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The national Sea Run Salmon Committee has asked South Island Fish and Game council to reduce bag limits for salmon in the Waitaki, Rangitata, Rakaia, Waiau, Hurunui and Waimakariri Rivers, because of the ''significant decline'' of the wild salmon fishery.
''This decline is crisis, and if the decline continues there will not be a wild salmon fishery in future,'' former committee chairman Martin Taylor said in a letter to the councils.
Annual salmon run figures, estimated by combining angler catch and spawning figures, shows salmon run figures in the Rakaia, Rangitata and Waimakariri rivers have dropped from tens of thousands in each river in the mid-1990s to only several thousand in each river now.
Otago Fish and Game Council chief executive Ian Hadland said the Waitaki River where there were sea-run salmon was in the Central South Island Fish and Game area, not the Otago area.
Sea-run salmon were ''nearly non-existent'' in the Clutha and Taieri rivers, he said.
Monitoring there had not been done for several years, but a hatchery near the Roxburgh Dam and renewed salmon releases being planned by Contact Energy would hopefully help their numbers.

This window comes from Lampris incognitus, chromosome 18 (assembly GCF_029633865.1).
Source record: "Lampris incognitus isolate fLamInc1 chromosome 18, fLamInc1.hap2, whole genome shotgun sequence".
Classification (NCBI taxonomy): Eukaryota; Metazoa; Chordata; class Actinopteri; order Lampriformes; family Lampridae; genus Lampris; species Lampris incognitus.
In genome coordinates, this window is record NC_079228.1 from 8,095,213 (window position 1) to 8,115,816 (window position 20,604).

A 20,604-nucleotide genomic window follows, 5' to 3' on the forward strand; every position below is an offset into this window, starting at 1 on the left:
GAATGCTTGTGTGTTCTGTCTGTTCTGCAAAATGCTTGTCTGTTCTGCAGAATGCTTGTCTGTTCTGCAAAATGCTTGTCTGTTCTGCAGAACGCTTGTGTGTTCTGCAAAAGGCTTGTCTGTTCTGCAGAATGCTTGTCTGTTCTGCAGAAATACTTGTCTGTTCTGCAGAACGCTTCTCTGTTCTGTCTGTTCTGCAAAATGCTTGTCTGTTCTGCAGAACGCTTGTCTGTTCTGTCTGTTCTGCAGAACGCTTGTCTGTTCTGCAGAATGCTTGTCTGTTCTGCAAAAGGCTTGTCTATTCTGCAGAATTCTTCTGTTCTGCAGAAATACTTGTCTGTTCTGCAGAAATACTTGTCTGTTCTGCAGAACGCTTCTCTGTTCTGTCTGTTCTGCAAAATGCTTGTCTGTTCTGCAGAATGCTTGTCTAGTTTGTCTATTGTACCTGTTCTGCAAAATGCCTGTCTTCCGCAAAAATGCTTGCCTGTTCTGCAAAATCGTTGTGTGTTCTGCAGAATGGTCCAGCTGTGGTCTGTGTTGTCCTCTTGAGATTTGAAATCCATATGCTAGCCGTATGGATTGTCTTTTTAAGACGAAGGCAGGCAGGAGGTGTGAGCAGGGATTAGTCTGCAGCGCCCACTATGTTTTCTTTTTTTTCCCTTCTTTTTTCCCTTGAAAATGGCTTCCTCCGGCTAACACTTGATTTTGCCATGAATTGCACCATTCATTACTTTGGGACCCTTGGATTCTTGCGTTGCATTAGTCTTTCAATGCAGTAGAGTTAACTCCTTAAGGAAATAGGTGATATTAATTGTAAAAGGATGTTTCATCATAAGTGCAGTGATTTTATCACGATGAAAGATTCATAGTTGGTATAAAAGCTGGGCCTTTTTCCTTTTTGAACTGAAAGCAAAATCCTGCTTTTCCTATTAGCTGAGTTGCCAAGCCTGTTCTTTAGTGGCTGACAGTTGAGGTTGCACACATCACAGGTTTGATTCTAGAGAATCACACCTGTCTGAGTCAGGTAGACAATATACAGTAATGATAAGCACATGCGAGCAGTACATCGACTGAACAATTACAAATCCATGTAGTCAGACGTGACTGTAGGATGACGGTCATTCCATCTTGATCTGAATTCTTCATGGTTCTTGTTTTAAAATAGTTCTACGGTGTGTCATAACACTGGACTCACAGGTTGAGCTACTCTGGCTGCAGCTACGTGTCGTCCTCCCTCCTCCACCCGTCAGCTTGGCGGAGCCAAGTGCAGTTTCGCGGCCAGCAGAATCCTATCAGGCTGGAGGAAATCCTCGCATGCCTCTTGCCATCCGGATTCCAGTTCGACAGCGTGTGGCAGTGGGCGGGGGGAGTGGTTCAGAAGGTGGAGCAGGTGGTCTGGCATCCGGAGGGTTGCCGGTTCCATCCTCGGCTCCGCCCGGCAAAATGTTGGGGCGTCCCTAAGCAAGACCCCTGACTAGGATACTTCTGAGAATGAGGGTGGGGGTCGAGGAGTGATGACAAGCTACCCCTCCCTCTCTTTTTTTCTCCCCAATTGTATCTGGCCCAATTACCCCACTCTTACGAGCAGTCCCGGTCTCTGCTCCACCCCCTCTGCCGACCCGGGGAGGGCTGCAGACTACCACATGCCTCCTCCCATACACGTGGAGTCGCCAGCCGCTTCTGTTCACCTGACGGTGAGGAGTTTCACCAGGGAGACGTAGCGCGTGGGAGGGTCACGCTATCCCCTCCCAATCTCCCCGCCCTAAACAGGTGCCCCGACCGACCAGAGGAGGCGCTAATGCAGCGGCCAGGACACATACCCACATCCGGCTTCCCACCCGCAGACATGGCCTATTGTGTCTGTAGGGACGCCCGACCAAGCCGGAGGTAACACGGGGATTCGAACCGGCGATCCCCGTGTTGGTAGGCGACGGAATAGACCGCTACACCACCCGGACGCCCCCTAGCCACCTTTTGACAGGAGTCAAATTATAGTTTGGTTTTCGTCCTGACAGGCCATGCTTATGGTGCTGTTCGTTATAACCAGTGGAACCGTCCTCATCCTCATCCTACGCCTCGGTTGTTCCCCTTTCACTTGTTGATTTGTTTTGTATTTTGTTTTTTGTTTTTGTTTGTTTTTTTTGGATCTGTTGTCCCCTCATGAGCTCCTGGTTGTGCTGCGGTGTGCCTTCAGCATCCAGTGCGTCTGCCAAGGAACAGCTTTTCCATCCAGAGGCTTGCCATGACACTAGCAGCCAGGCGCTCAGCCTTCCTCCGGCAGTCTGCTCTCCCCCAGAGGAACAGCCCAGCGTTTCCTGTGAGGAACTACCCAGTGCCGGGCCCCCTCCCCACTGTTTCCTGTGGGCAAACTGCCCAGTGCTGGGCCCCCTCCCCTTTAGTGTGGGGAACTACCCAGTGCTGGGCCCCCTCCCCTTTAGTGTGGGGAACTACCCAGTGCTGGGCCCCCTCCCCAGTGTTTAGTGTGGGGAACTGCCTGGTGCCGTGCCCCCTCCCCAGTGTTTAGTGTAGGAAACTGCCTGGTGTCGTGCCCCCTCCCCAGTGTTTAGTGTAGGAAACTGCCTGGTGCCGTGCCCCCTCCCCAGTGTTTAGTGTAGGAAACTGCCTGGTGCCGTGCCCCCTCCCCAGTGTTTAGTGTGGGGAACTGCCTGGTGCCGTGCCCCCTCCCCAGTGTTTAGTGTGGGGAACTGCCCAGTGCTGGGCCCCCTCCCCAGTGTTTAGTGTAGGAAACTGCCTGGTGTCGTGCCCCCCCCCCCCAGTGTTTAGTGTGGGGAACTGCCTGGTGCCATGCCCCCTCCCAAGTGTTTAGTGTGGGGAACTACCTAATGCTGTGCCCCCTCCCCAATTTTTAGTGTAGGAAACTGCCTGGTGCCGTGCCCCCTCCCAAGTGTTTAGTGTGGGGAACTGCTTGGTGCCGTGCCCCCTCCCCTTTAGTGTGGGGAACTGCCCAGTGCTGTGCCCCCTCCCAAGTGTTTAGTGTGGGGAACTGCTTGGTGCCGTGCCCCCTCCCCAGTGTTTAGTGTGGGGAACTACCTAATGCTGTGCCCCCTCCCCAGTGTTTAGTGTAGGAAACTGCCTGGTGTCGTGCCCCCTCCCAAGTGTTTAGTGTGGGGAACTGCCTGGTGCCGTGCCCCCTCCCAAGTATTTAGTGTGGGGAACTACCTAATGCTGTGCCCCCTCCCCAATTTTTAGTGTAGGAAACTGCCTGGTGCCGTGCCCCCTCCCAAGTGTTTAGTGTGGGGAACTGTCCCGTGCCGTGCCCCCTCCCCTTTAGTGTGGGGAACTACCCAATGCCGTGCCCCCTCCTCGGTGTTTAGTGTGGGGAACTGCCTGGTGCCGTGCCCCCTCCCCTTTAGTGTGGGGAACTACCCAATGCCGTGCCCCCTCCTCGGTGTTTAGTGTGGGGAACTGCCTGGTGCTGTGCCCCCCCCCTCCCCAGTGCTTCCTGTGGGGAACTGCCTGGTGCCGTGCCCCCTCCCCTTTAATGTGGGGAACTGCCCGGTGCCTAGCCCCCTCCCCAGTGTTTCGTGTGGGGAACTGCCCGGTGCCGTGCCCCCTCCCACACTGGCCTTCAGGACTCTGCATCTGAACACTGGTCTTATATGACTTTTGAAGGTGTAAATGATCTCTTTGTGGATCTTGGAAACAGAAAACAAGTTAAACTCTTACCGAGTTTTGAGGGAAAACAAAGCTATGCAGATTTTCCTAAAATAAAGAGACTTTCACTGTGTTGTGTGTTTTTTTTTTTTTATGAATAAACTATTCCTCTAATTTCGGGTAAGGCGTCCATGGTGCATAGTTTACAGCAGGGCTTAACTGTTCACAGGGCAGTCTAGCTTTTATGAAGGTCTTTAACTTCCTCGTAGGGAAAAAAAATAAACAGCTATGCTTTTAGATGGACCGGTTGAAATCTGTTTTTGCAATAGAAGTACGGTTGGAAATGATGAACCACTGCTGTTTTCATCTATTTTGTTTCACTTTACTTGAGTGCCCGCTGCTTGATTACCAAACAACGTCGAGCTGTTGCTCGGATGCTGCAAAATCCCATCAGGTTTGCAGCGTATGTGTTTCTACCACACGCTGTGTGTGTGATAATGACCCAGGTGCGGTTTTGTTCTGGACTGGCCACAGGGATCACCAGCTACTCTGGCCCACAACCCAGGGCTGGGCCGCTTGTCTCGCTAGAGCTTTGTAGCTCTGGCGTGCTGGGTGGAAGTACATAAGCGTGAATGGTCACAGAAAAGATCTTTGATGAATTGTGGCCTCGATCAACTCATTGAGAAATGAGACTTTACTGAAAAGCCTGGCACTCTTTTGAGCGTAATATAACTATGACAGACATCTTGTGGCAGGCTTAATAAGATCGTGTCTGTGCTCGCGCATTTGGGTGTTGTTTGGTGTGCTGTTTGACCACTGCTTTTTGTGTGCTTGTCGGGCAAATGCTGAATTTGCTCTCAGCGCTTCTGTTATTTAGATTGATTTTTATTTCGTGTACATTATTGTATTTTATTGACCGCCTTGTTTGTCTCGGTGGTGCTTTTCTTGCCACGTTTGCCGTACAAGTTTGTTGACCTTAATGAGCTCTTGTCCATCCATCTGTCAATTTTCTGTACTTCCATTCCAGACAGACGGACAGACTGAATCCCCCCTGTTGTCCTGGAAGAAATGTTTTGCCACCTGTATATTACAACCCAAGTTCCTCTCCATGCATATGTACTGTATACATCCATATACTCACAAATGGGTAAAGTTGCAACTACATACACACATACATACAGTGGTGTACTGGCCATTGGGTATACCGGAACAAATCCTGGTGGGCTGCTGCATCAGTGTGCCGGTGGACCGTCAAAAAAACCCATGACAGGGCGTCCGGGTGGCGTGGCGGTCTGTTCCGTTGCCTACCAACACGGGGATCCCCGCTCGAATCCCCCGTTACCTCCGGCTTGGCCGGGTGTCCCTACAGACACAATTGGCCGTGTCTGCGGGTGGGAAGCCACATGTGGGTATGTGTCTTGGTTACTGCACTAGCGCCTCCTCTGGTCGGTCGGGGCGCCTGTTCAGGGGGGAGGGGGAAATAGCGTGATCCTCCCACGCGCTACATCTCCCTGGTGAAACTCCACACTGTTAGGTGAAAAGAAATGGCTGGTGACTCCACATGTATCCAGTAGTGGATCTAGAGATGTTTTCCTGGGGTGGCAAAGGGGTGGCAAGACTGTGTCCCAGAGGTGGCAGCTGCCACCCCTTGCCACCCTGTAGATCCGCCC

Mr Taylor, who is no longer part of the salmon committee but has been the chief executive of the national Fish and Game Council for the past 18 months, said the council ''may not have reacted as fast as it could have'' to the decline of sea-run salmon, given its mandate was to manage, maintain and protect sports fish and game habitats.
He said the decline was thought to be caused by a combination of factors such as ocean conditions, habitat destruction, possible hatchery practices and irrigation.
But the council wanted to ''take action'' over the areas it could control, such as salmon fishing regulations.
The national council is asking for a bag limit of one fish a day for the Waitaki, Rangitata, Rakaia, Waiau, Hurunui and Waimakariri rivers for the 2019-20 season.
''The key thing is to stop catching salmon that can be spawned. At some point we have to put a line in the sand.''
Mr Taylor said the measures ''may be unpopular'', but if they were not adhered to, closure of sea-run salmon fishing would be considered for a period of time.
''If the measures being suggested don't work then there's only one option and that's to close it for a time ... The future of the [sea-run salmon] fishing is in the hands of the present fishermen, and they need to all ensure they make the right decisions, so that our kids and grandkids have the chance of catching salmon in 20 years.''